Now, God be thanked Who has matched us with His hour,
And caught our youth, and wakened us from sleeping,
With hand made sure, clear eye, and sharpened power,
To turn, as swimmers into cleanness leaping,
Glad from a world grown old and cold and weary,
Leave the sick hearts that honour could not move,
And half-men, and their dirty songs and dreary,
And all the little emptiness of love!
Oh! we, who have known shame, we have found release there,
Where there's no ill, no grief, but sleep has mending,
Naught broken save this body, lost but breath;
Nothing to shake the laughing heart's long peace there
But only agony, and that has ending;
And the worst friend and enemy is but Death.
Rupert Brooke (1887 – 1915)
The 25th of April is ANZAC Day in Australia. It is a very special day of commemoration associated with Australian and New Zealand troops involved in the Gallipoli landings of WW1. And last week it was announced by Biden that the US would be withdrawing all troops from Afghanistan by 9/11 this year. The end of twenty years of involvement against terrorism in that country.
So here is a war poem involving peace in war. It is the first of a sequence of five war sonnets. Siegfried Sassoon and Wilfred Owen, two other well respected WW1 poets, eventually wrote works extremely critical of the conflict. But Brooke’s poems reflect the early idealism. The war captured the adventurous spirit of the youth fuelled by the recruitment of the day. And Brooke’s poem reflects the attitudes of many young men during the first years of hostilities. Brooke never experienced the horror side of trench warfare. He served in the Royal Navy and died from an infection caused by a mosquito bite on his way to Gallipoli.
Considering the context of this poem and the notion of muscular Christianity. From the Literary Criticism by Robert Means –
Begun and practiced at Rugby where Brooke was born and raised, “muscular Christianity” was a late-Victorian public-school notion of cleansing and test of manhood afforded by getting out of doors and getting in the game.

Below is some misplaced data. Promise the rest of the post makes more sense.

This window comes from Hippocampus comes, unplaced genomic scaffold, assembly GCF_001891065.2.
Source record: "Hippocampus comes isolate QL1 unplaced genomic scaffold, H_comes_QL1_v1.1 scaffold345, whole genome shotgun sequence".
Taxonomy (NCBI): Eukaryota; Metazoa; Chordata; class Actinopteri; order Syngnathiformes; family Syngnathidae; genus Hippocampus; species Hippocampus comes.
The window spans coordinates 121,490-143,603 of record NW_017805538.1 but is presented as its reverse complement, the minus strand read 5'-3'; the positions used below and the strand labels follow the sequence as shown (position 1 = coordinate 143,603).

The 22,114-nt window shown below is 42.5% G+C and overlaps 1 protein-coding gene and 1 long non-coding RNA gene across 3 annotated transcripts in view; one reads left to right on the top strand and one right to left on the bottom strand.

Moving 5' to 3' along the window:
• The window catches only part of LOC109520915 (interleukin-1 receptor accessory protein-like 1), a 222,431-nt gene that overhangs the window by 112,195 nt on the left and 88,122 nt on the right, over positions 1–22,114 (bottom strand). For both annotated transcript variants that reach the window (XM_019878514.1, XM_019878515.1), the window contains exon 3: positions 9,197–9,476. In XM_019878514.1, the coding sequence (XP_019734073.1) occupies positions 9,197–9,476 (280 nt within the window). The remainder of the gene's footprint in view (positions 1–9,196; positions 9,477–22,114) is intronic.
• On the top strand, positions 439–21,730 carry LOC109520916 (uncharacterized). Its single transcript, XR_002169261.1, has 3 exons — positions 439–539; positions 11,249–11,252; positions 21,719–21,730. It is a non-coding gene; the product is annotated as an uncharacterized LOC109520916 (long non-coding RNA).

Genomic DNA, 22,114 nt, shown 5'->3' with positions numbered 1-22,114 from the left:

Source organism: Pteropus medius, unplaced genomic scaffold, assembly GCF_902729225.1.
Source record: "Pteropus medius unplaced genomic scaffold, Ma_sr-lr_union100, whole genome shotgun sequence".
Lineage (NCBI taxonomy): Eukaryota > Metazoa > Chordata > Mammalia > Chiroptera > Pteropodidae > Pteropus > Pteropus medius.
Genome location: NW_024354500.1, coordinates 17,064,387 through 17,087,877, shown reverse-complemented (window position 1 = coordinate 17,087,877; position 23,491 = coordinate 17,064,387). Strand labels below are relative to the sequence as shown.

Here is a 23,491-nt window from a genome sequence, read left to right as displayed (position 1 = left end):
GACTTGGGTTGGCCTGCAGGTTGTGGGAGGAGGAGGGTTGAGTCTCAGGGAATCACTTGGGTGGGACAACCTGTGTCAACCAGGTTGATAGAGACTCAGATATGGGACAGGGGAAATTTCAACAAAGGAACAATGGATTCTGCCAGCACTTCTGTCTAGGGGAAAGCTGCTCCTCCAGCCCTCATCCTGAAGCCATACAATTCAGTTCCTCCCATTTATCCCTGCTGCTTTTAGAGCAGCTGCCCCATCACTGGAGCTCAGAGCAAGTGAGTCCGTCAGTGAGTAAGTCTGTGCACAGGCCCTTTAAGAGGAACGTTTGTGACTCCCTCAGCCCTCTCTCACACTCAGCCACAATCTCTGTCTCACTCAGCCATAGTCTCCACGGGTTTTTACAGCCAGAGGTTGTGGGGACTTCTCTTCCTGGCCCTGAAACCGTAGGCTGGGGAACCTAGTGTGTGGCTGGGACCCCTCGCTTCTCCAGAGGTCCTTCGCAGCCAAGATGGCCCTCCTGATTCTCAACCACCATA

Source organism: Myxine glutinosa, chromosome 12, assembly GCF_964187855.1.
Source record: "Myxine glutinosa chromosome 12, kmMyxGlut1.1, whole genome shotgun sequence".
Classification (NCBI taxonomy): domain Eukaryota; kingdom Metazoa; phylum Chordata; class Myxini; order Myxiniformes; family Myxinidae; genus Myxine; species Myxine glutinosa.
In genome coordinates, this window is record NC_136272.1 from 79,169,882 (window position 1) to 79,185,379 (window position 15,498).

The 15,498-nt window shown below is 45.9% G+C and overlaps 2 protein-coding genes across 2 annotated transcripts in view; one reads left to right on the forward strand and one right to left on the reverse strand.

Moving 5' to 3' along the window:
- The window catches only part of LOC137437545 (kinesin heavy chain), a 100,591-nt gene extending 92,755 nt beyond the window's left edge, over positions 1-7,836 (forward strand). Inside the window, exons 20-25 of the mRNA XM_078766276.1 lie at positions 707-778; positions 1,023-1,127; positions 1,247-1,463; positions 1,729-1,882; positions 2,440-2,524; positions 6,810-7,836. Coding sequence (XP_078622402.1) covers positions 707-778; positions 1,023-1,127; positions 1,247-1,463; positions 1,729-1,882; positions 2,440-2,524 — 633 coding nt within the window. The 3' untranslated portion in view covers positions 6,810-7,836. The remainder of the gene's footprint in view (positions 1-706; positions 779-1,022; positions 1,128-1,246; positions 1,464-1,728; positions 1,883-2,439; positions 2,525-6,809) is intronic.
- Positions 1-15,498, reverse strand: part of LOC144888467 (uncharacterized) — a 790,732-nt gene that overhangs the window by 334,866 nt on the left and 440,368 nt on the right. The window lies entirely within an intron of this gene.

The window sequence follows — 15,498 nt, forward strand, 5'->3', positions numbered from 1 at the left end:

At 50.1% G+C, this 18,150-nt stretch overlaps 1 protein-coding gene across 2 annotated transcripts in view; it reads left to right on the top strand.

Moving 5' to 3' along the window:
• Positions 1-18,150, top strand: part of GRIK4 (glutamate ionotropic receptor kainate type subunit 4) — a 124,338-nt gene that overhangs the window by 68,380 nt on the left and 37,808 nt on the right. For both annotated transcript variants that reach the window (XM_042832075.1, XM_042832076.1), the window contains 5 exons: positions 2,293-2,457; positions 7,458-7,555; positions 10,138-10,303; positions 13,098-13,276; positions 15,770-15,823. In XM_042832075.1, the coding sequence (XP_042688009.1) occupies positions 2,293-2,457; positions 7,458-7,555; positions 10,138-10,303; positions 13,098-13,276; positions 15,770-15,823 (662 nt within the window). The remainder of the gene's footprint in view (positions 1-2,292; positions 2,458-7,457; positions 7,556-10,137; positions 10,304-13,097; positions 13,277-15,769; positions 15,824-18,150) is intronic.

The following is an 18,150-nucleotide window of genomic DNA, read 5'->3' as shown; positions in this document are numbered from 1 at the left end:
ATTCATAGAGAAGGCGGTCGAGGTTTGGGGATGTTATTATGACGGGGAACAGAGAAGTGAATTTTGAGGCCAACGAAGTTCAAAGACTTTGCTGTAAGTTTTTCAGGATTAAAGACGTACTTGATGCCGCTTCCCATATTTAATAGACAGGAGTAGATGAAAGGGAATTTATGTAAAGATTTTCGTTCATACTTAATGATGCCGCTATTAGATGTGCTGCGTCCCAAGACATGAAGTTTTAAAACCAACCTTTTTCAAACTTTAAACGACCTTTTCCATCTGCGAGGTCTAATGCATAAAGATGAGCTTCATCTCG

Brooke was a product of “muscular Christianity”; a pre- war poet, expressing the pre-war sentiment of cleansing just as poets as diverse as Robert Graves and Isaac Rosenberg wrote poetry in the early days of the war that celebrated this image of the “Happy Warrior.” Even Siegfried Sassoon’s early poems display this idea of spiritual cleansing afforded by the war, for example his aptly titled ‘Absolution’:
The anguish of the earth absolves our eyes
Till beauty shines in all that we can see.
War is our scourge; yet war has made us wise,
And, fighting for our freedom, we are free.
So, the octet stresses the hope that going to war would provide something of a cleanliness akin to diving into a swimming pool. Brooke’s personal life had come to something of a hiatus and he was looking for an alternative to the life he had been leading. He had been associated with the Bloomsbury Set and you can clearly see from the last lines of the octet that he hits out against their reluctance to get involved – ‘Leave the sick hearts that honour could not move’.
As Robert Means comments the sextet is all about ‘Peace’ as a declaration of self- realization and self-determination. It is the soldier’s lot to die but it is an acceptable cost and death the worst friend.
Somewhat of an irony in that Brooke finds peace by going to war. I guess it is not easy to find ‘personal peace’ given the job of a soldier.
Rupert Brooke on Wikipedia